The diagnosis of epilepsy is life-changing for children and their parents. It provokes a host of questions (many of which are addressed in my book, Epilepsy: 199 Answers). Two of the most critical questions are “What caused the seizure?” and “Will it happen again?” The answers will define the course of epilepsy for that individual child and assist family members in adjusting their lives accordingly. An accurate prognosis is crucial for parents and caregivers, because waiting for that next seizure can cause significant stress.
Diagnosis and Prognosis
Clinicians approach the question of etiology by obtaining a thorough family and patient history, neurologic examination, brain neuroimaging, electroencephalography, and other tests. Information on seizure type, syndrome, and etiology provides a basis for responding to the important question of prognosis. For example, children with benign rolandic epilepsy invariably outgrow this disorder by their teenage years, whereas those with Lennox-Gastaut syndrome have a much less favorable course.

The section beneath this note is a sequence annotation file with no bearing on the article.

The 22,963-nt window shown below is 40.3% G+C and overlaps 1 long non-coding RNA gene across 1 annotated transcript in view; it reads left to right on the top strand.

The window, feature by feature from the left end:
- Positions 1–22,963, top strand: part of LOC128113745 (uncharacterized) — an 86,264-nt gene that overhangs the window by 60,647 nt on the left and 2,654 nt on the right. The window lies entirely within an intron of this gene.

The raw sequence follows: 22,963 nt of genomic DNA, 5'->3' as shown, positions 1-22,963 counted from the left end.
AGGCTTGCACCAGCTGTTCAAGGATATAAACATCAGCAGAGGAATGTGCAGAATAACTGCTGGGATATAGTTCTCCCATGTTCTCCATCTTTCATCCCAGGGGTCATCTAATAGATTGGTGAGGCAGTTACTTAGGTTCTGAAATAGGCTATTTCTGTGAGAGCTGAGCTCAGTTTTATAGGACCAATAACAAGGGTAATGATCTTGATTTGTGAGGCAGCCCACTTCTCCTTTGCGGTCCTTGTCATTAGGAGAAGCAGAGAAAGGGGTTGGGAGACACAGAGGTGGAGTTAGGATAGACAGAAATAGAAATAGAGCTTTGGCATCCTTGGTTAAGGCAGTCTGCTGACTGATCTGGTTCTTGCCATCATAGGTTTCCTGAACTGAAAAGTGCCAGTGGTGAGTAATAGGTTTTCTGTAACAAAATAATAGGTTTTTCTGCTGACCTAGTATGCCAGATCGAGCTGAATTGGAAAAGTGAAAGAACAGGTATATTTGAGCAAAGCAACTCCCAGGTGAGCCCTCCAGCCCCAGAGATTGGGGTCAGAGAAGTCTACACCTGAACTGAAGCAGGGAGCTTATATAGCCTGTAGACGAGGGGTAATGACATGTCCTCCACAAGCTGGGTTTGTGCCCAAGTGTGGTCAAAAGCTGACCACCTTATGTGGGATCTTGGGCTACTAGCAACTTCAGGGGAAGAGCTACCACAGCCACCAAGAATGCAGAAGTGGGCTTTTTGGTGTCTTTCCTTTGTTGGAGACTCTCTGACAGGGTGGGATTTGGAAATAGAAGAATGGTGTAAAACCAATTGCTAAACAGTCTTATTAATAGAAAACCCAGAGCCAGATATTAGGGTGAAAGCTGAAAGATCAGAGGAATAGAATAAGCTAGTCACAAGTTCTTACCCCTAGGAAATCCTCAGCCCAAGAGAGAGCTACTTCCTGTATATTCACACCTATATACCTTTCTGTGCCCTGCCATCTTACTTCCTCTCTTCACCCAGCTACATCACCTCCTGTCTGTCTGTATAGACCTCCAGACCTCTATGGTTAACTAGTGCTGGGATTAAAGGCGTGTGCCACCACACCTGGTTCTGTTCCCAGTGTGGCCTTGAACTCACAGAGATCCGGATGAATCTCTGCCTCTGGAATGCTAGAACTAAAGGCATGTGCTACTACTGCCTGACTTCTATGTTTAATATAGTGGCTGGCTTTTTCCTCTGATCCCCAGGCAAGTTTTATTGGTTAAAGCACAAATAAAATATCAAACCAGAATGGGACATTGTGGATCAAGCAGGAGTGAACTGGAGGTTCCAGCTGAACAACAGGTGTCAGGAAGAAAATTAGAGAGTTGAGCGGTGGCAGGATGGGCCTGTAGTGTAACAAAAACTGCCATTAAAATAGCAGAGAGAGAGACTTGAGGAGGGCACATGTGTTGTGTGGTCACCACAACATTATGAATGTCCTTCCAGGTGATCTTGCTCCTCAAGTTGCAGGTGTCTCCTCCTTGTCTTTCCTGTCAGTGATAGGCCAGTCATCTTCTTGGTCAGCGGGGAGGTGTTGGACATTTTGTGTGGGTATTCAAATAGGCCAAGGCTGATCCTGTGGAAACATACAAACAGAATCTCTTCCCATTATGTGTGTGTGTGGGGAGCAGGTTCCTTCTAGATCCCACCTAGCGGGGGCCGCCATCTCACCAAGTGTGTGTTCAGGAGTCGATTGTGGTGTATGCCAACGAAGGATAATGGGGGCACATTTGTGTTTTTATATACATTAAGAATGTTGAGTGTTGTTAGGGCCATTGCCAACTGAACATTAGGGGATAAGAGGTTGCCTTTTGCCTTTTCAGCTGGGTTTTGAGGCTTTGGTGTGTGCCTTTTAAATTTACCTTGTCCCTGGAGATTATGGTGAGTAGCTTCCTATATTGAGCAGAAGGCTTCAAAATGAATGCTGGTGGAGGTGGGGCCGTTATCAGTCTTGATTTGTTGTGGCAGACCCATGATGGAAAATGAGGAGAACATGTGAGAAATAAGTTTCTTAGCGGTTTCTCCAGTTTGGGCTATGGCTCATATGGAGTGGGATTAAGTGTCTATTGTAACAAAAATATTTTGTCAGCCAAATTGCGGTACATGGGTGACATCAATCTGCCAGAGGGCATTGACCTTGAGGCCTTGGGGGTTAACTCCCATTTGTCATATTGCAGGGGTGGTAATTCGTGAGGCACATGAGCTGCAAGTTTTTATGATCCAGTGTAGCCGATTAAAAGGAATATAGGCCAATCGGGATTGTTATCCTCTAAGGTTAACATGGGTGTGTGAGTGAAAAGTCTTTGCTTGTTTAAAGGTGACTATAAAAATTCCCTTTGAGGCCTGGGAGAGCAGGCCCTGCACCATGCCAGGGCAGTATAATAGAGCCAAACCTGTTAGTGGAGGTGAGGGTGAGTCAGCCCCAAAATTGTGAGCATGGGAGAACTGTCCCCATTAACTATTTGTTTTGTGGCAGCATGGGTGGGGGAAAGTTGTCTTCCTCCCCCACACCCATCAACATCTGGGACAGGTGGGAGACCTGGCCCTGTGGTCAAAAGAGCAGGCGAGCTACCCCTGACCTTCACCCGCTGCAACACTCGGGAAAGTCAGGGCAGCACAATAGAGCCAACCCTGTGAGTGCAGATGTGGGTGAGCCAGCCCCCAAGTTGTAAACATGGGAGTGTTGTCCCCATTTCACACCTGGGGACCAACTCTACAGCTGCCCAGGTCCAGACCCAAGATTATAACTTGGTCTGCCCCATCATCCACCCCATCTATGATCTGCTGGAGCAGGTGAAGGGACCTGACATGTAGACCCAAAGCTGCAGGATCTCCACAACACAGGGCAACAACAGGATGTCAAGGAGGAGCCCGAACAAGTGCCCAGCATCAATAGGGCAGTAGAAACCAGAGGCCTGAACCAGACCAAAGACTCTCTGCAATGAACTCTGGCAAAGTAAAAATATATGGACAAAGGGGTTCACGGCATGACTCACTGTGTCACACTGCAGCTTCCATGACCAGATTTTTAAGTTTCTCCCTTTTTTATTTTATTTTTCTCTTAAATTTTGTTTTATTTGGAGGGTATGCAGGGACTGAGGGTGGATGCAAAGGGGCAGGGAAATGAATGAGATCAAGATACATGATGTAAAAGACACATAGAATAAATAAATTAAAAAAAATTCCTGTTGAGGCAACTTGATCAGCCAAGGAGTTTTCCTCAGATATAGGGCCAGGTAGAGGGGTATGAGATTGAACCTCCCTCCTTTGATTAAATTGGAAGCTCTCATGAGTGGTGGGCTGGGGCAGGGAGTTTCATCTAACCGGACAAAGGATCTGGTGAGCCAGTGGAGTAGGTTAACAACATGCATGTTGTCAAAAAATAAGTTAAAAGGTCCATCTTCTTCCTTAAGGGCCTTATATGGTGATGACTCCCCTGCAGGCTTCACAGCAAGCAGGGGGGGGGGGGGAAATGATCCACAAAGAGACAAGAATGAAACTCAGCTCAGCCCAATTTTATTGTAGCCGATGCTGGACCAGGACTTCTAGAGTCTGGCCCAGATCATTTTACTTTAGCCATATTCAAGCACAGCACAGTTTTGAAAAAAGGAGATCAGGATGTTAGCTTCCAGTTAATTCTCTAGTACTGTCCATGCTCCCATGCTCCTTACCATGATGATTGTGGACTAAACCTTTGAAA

New Information on Prognosis
Recently published results from a 45-year follow-up study of childhood-onset epilepsy in Finland provide clinicians with updated guideposts for prognosis. Because of the centralized Finnish health system, researchers were able to assemble long-term medical data on seizures and their treatment from 133 patients whose epilepsy began when they were aged 15 years or younger. These included 52 patients who continued to have seizures despite antiepileptic drugs (AEDs), and 81 patients who were seizure-free without AEDs for at least 15 years, which was defined as a “cure.” All patients were examined and evaluated by a single child neurologist and followed for a mean of 39.8 years (range, 11-47 years).
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